Disentangling the determinants of interest and willingness-to-pay for breast cancer susceptibility testing in the general population: a cross-sectional Web-based survey among women of Quebec (Canada)
To identify common and specific individual factors that favour or impede women’s interest in and willingness-to-pay (WTP) for breast cancer susceptibility testing (BCST) and to identify the most impactful factors on both outcome measures.
This study used a self-administered cross-sectional Web-based questionnaire that included hypothetical scenarios about the availability of a new genetic test for breast cancer.
French-speaking women of the general population of Québec (Canada), aged between 35 and 69 years, were identified from a Web-based panel (2410 met the selection criteria, 1160 were reached and 1031 completed the survey).
The outcomes are the level of interest in and the range of WTP for BCST. Three categories of individual factors identified in the literature were used as potential explanatory factors, that is, demographic, clinical and psychosocial.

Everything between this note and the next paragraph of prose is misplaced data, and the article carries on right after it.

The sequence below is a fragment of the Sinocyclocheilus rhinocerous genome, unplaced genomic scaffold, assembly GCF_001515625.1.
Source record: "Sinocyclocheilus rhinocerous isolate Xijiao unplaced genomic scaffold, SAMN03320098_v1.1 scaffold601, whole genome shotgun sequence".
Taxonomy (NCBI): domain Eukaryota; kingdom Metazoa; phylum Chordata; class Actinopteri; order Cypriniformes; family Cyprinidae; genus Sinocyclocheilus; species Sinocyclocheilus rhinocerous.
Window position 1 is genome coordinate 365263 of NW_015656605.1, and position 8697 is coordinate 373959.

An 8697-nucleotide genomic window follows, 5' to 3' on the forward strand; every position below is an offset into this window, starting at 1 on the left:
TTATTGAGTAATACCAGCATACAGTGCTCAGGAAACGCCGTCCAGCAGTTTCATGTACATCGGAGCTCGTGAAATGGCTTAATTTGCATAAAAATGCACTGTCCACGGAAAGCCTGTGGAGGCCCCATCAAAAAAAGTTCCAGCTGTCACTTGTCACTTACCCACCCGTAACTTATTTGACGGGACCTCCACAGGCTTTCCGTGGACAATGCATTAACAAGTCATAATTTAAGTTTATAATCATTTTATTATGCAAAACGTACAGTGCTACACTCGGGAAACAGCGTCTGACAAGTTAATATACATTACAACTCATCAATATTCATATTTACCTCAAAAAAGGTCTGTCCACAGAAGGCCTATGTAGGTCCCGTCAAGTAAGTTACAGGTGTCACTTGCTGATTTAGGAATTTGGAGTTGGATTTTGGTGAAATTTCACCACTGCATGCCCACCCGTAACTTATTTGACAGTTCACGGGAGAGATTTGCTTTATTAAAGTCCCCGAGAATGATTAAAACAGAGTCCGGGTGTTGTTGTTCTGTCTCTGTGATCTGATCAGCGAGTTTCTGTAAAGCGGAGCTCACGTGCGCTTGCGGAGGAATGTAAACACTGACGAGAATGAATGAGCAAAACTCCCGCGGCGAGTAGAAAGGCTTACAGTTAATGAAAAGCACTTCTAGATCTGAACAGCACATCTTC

Descriptive statistics indicated that the vast majority of sampled women are interested in BCST (90%). Among those, more than half of them are willing-to-pay for such a test (57%). The regression models pointed out several factors associated with both outcomes (eg, age, income, family history, locus of control-powerful others) and marginal effects were used to highlight the most impactful factors for each outcome.
The results of this study provide a proxy of the readiness of women of the general population to use and to pay for BCST. They also offer insights for developing inclusive and specific strategies to foster informed decision-making and guide the services offered by health organisations corresponding to women’s preferences and needs.